Purpose Aralia elata var. mandshurica (Rupr. & Maxim.) J.Wen syn. A. mandshurica Rupr. & Maxim is evaluated for its medicinal application. The aim of this study is to analyze pharmacological studies on A. elata var. mandshurica published until December 2015. Methods The information regarding the chemistry, safety, effectiveness, and pharmacological and clinical effects of A. elata was systematically collected from the scientific literature through library catalogs; online services such as E-library.ru, Medline/PubMed, Scopus, Web of Science, and Google Scholar. Results A. elata is often considered an example of a medicinal plant used in Chinese, Korean, and Japanese traditional medicine. However, the contemporary applications of Aralia in officinal medicine result primarily from a large number of pharmacological and clinical investigations carried out in the former USSR in the mid-20th century. Since the 1950s, medicinal preparations from radices of A. elata and radices of A. mandshurica have secured an established position within Russian/USSR medicine as evidenced by the inclusion of the drug in recent editions of the National Pharmacopoeia of the USSR and in the Register of Medicinal Preparations of Russia. Pharmacological studies on animals have shown that Aralia increases physical working capacity and affords a stress-protective effect against a broad spectrum of harmful factors including cold stress, immobilization, UV irradiation, and low air pressure. The phytoadaptogen exerts an effect on the central nervous, reproductive, immune, respiratory, and gastrointestinal systems; the metabolic syndrome including hypolipidemic and antidiabetic effects; and blood coagulation. Together with general properties of adaptogens, Aralia has its own specificity, which manifests in cardioprotective and antiarrhythmic activities. Studies on isolated organs, cells, and enzymes have revealed that Aralia preparations exhibit antioxidant activities and enhance sarcoplasmic reticulum Ca2+-ATPase activity, inhibit endoplasmic reticulum stress-associated apoptosis markers (GRP78, CHOP, Caspase-12, and JNK), and increase phosphorylation of STAT3 and Bcl2/Bax ratio; they also show cytotoxic activities against some tumor cell lines; affect NF-κB and PPARs activities; and regulate biosynthesis of pro-inflammatory cytokines and inflammation-related protein expression, tissue respiration, and oxygen consumption. In healthy subjects, Aralia increases mental performance, working capacity, and endurance of movement. Numerous clinical trials have shown the efficiency of Aralia preparations in patients with traumatic brain injury (accompanied with asthenic syndrome and neurotic reactions, depression, neurasthenia, and psychasthenia), neurological diseases (accompanied with astheno-depressive and astheno-hypochondriasis syndromes), myasthenia syndrome (accompanied with chronic post-influenza arachnoiditis), and arterial hypotension. Aralia tincture and “Saparal” are useful as antiviral remedies. Radioprotective properties of Aralia have been reported in pregnant women. Synergistic antiobesity effect was reported for the combination of A. mandshurica and Engelhardtia chrysolepis extracts and antidiabetic effect for the combination of Aralia and glipizide. Promising stress-relieving effects of Aralia are reported for professionals whose work requires a high level of attention. Its proposed ability to moderate stress-induced damage and dysfunction in the cardiovascular tissue might make Aralia the adaptogen of choice among patients with higher risk for cardiovascular diseases. Because Aralia extract administration appears to affect plasma glucose level and hepatic lipid accumulation and ameliorate hyperinsulinemia, it might also provide benefits and be the adaptogen of choice for patients with obesity and diabetes. Conclusion This review describes the considerable diversity of pharmacological effects of A. elata reported in numerous studies carried out in the former USSR and other countries, which have been confirmed over >47 years of use of the plant as an official medicinal remedy. The knowledge discussed in this review can be applied to the expansion of the use of this high-value plant in the pharmacotherapy of European and other countries and for the further discovery of new drugs based on the secondary metabolites of this plant. Modern approaches in mechanisms of action, including a study of gene expression profiling, suggest the most up-to-date challenges for the future research of Aralia. © 2016 Elsevier GmbH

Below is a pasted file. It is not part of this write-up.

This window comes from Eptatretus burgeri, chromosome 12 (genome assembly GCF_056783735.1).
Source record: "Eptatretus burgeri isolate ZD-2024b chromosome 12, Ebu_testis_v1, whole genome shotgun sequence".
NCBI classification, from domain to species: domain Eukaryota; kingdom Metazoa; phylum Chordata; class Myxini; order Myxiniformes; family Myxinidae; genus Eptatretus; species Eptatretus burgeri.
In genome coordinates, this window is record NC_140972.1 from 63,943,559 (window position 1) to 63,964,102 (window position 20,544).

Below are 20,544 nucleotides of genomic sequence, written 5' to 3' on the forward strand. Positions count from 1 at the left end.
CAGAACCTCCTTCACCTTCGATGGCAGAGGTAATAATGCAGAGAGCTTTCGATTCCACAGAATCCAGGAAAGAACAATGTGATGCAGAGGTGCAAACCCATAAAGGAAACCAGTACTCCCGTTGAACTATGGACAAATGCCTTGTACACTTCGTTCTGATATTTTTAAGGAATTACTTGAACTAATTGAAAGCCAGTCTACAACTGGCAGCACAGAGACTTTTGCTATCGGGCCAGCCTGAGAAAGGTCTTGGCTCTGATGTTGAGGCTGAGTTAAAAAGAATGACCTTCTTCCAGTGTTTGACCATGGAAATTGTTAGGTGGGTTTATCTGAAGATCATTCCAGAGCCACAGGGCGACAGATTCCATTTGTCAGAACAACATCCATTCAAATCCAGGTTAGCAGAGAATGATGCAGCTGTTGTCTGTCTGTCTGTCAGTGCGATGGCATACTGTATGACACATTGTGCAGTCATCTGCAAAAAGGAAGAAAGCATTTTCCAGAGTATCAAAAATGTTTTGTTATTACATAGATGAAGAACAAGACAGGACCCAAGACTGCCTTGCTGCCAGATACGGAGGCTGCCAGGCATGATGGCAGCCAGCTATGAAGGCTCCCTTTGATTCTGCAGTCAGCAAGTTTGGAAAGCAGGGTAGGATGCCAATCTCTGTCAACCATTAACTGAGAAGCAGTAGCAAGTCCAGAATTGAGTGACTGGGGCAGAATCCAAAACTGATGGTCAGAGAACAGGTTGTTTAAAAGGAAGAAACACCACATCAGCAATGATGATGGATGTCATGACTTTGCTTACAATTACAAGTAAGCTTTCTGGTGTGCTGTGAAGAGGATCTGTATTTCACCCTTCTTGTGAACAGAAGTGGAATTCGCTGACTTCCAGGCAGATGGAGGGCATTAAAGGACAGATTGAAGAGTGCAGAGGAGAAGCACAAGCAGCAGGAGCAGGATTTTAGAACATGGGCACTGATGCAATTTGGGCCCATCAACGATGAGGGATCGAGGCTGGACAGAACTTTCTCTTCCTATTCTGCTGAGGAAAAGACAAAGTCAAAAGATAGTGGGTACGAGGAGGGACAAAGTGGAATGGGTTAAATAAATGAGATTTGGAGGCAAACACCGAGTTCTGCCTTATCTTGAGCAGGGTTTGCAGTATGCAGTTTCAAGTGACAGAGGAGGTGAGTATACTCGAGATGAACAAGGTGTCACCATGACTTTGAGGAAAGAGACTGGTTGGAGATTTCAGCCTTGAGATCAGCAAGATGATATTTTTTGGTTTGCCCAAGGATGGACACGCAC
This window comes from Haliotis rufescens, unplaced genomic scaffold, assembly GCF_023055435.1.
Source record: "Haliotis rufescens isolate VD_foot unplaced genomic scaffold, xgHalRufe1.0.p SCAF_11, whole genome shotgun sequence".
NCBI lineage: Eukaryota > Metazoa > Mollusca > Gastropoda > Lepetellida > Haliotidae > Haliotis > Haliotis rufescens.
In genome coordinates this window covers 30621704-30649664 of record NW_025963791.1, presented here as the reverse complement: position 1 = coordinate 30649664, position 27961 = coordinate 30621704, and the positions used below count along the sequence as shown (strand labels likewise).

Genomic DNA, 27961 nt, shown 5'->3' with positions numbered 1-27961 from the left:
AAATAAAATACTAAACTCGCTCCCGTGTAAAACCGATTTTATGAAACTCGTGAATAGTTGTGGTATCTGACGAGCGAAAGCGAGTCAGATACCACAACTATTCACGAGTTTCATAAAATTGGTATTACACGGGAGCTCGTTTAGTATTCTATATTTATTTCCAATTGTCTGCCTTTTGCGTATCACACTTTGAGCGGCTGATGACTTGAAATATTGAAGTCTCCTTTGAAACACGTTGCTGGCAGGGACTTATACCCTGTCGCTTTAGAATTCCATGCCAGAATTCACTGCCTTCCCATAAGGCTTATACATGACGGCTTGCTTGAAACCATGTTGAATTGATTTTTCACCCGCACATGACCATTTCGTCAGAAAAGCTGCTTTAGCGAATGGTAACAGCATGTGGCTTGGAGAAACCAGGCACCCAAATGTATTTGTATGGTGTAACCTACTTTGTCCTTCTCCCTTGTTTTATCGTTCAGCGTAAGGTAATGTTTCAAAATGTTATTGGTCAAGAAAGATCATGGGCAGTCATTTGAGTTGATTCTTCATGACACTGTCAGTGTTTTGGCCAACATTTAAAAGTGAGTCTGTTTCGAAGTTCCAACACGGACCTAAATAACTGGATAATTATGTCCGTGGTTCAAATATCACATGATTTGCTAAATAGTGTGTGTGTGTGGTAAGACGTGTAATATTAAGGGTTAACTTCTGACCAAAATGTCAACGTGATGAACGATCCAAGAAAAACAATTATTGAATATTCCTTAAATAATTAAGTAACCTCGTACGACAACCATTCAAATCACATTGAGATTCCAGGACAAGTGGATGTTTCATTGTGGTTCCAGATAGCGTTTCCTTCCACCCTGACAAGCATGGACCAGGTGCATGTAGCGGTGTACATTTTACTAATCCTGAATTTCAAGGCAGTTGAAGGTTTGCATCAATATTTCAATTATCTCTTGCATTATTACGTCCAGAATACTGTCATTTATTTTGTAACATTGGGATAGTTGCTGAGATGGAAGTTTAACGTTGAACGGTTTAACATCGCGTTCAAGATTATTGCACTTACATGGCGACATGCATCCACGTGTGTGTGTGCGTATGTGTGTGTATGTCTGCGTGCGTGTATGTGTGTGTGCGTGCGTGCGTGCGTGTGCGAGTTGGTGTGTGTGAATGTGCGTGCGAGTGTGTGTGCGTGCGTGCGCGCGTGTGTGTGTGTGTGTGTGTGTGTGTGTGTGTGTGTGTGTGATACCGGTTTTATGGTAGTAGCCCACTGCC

Shikov A.,Saint Petersburg Institute of Pharmacy | Pozharitskaya O.,Saint Petersburg Institute of Pharmacy | Ivanova S.,Saint Petersburg Institute of Pharmacy | Makarov V.,Saint Petersburg Institute of Pharmacy | And 2 more authors.